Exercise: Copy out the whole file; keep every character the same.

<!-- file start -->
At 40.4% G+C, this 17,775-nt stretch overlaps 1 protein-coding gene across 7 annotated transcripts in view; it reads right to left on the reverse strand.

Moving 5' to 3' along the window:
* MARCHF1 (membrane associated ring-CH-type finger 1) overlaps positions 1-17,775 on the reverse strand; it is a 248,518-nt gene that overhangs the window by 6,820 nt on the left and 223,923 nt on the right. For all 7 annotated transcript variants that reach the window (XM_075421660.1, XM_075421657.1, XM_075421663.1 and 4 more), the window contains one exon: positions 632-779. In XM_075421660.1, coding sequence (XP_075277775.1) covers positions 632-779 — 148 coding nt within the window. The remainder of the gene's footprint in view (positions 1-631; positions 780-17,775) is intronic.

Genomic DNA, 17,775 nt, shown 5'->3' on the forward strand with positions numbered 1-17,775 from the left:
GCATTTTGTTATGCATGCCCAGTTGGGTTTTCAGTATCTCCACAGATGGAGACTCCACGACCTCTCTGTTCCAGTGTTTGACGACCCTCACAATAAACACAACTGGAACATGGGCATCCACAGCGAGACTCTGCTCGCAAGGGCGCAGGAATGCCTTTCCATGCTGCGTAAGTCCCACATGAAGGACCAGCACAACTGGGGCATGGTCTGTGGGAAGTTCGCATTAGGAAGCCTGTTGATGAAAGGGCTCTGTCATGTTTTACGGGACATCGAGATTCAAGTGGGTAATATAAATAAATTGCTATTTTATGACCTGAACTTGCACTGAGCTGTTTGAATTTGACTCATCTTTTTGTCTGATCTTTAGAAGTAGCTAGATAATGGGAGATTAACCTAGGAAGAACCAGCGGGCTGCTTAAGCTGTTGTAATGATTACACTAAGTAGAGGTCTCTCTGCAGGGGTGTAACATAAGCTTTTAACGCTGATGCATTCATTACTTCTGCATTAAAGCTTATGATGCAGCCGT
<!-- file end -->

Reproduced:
At 40.4% G+C, this 17,775-nt stretch overlaps 1 protein-coding gene across 7 annotated transcripts in view; it reads right to left on the reverse strand.

Moving 5' to 3' along the window:
* MARCHF1 (membrane associated ring-CH-type finger 1) overlaps positions 1-17,775 on the reverse strand; it is a 248,518-nt gene that overhangs the window by 6,820 nt on the left and 223,923 nt on the right. For all 7 annotated transcript variants that reach the window (XM_075421660.1, XM_075421657.1, XM_075421663.1 and 4 more), the window contains one exon: positions 632-779. In XM_075421660.1, coding sequence (XP_075277775.1) covers positions 632-779 — 148 coding nt within the window. The remainder of the gene's footprint in view (positions 1-631; positions 780-17,775) is intronic.

Genomic DNA, 17,775 nt, shown 5'->3' on the forward strand with positions numbered 1-17,775 from the left:
GCATTTTGTTATGCATGCCCAGTTGGGTTTTCAGTATCTCCACAGATGGAGACTCCACGACCTCTCTGTTCCAGTGTTTGACGACCCTCACAATAAACACAACTGGAACATGGGCATCCACAGCGAGACTCTGCTCGCAAGGGCGCAGGAATGCCTTTCCATGCTGCGTAAGTCCCACATGAAGGACCAGCACAACTGGGGCATGGTCTGTGGGAAGTTCGCATTAGGAAGCCTGTTGATGAAAGGGCTCTGTCATGTTTTACGGGACATCGAGATTCAAGTGGGTAATATAAATAAATTGCTATTTTATGACCTGAACTTGCACTGAGCTGTTTGAATTTGACTCATCTTTTTGTCTGATCTTTAGAAGTAGCTAGATAATGGGAGATTAACCTAGGAAGAACCAGCGGGCTGCTTAAGCTGTTGTAATGATTACACTAAGTAGAGGTCTCTCTGCAGGGGTGTAACATAAGCTTTTAACGCTGATGCATTCATTACTTCTGCATTAAAGCTTATGATGCAGCCGT